The production process of these paintings can be seen as entering the so-called “gardens of manouche”1. Namely, if we take two symmetrical geometrical objects in blue and red which are then consciously visually manipulated through optimization of our eye focus, they give the illusion of a third, objectively inexistent geometrical form which derives from the area of the psyche: we enter the so-called “gardens of manouche”.
This is where the analogy with the optical game of entering the “gardens of manouche” comes in.
I draw an ornamental scheme on the canvas which I then use as geometrical stimuli, from the aforementioned experiment, to open the “gates” of my own psyche and project a new material onto the canvas. The methodical mechanism of painting in this way comes into being as an answer to the “elusive Self”.
My psyche is the origin of the first abstract ornamental scheme. Many colleagues use already existing “realistic” images or forms as templates to get in contact with their unconscious. My approach is to ‘take one step back’. I start from the inner content, create an image out of it so I could ‘bounce back’ into the unconscious. This travel in and out is my modus operandi.
1 An experiment in perception psychology. As seen in: “Laws of Faith”, by Rüdiger Dahlke
In 2019, this painting was chosen for the design of the Dina Card Start payment card by Komercijalna Banka.
We lack the original meaning that enables the understanding of the tapestries. Interpretations of the content were definitely changing with time, as was the similar case with Slavic, Pagan divinities, described in Sreten Petrović’s theory on the revival of the old faith in medieval times. (excerpt from “Zjale”)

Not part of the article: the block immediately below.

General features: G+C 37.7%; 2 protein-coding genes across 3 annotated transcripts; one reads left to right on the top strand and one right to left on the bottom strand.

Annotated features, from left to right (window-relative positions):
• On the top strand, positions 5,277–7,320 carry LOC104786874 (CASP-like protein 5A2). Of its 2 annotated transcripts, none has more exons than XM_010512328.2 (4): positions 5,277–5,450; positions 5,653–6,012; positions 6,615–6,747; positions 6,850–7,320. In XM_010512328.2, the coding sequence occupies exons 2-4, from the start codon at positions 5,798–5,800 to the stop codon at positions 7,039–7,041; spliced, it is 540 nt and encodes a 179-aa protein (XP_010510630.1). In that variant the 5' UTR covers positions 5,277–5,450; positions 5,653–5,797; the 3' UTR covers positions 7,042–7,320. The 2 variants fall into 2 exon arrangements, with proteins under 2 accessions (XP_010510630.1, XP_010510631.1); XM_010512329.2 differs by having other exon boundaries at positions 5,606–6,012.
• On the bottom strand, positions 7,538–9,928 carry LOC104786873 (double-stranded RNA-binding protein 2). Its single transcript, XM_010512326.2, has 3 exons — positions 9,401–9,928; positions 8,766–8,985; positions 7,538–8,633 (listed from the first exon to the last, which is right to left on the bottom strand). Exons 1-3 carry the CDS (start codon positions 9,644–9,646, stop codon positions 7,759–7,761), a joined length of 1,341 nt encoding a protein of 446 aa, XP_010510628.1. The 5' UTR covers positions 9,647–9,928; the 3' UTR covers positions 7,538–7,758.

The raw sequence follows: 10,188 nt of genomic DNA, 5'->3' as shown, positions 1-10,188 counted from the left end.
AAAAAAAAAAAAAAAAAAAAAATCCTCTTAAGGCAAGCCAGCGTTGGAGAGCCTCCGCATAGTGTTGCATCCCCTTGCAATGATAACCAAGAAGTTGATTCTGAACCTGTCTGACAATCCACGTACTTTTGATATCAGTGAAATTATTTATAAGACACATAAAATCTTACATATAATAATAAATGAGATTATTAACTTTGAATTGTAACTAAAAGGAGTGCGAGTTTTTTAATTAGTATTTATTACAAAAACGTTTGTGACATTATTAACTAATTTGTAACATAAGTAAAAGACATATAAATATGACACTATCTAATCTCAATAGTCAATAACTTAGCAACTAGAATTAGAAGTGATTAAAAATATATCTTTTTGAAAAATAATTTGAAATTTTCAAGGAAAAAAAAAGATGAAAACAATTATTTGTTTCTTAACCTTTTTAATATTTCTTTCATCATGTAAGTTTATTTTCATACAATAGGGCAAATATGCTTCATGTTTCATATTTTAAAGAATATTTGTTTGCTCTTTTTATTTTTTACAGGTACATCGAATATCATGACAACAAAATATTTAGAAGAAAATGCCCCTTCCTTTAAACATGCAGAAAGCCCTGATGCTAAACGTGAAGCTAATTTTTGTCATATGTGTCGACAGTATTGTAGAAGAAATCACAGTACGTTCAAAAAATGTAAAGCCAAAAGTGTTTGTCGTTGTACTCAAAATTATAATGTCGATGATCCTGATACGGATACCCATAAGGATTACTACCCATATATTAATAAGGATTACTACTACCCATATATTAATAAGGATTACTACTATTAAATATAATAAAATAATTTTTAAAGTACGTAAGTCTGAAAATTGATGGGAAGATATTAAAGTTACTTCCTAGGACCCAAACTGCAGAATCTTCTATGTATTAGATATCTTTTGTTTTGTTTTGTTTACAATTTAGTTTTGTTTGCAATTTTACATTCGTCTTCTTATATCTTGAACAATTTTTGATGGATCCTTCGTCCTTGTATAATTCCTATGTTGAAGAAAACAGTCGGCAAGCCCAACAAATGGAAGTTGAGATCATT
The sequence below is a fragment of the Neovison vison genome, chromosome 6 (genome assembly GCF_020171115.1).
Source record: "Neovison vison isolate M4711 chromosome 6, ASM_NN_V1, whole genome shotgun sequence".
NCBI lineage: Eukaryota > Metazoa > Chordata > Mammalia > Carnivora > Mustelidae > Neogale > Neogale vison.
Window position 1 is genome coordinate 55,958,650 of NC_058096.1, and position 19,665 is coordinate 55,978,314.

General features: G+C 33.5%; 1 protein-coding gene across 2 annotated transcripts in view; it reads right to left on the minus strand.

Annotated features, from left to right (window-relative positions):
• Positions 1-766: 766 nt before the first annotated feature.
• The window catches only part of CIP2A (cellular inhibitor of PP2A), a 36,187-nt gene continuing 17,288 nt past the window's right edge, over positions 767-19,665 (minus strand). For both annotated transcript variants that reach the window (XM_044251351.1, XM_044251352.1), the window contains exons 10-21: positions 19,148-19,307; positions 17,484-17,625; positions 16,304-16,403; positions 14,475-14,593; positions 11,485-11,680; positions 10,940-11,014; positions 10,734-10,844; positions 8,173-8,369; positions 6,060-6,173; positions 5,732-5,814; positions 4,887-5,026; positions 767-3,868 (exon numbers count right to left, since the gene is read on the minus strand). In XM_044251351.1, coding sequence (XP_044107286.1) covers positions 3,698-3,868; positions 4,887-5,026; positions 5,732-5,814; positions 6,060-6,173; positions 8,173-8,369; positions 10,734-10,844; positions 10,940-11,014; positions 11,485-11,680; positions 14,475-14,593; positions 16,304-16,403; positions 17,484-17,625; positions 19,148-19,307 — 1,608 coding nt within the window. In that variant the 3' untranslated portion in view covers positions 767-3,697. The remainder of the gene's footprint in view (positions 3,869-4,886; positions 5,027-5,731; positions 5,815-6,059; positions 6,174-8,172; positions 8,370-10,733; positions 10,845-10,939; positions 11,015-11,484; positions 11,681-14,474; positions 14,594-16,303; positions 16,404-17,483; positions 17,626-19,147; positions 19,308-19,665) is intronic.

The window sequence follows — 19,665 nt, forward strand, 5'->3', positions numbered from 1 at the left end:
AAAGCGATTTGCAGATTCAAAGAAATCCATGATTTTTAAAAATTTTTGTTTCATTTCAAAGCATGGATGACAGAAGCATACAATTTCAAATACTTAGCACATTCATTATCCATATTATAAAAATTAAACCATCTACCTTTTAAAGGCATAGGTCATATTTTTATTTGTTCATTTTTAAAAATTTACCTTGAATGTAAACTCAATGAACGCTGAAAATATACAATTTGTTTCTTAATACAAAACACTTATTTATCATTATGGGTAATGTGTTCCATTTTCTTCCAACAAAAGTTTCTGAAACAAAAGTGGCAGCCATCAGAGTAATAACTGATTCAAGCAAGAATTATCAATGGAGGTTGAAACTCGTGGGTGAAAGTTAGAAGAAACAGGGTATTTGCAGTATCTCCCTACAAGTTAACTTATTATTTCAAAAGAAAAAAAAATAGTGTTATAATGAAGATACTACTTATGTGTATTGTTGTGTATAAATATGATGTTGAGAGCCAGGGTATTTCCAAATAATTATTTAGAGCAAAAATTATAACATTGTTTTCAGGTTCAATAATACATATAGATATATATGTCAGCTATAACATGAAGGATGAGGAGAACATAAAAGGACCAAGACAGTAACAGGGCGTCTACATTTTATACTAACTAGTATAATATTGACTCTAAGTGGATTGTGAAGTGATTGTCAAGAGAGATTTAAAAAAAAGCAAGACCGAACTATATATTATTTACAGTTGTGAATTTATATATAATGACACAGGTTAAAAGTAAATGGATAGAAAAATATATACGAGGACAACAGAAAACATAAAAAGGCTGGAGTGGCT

I can relate almost everything to my childhood memories of old tapestries: concepts of life, death and beauty; feelings of mystery, fear and joy. (excerpt from “Zjale”)
The composition of visual elements within the old tapestries might suggest that we are witnessing an event, ritual, probably a story. Every story follows a certain system. Repetition shows temporality, variations show the development of events, spatial positioning of a certain motif perhaps implies to the importance of a particular event within the narrative.
Different logic, but a system nonetheless, positions biblical stories shown on the frescos inside Orthodox monasteries. (excerpt from “Zjale”)
Visual structure of these paintings borrows ornaments from Serbian traditional tapestry, which is an evolutionary stage of oriental tapestry. My childhood memories are filled with woven ornaments. (excerpt from “Zjale”)
These paintings are a product of expression that refers to nothing but itself, free of storytelling and therefore, free of misinterpretation. In my work the surface of canvas is painted, it is given material and color. There is little space within the image, it is clearly two-dimensional. The canvas and the painted color together become a skin or the clothing of a wooden stretcher and consequently an object. It is an aesthetic object, predicted to be put in the human living space and to be perceived at an intellectual and emotional level.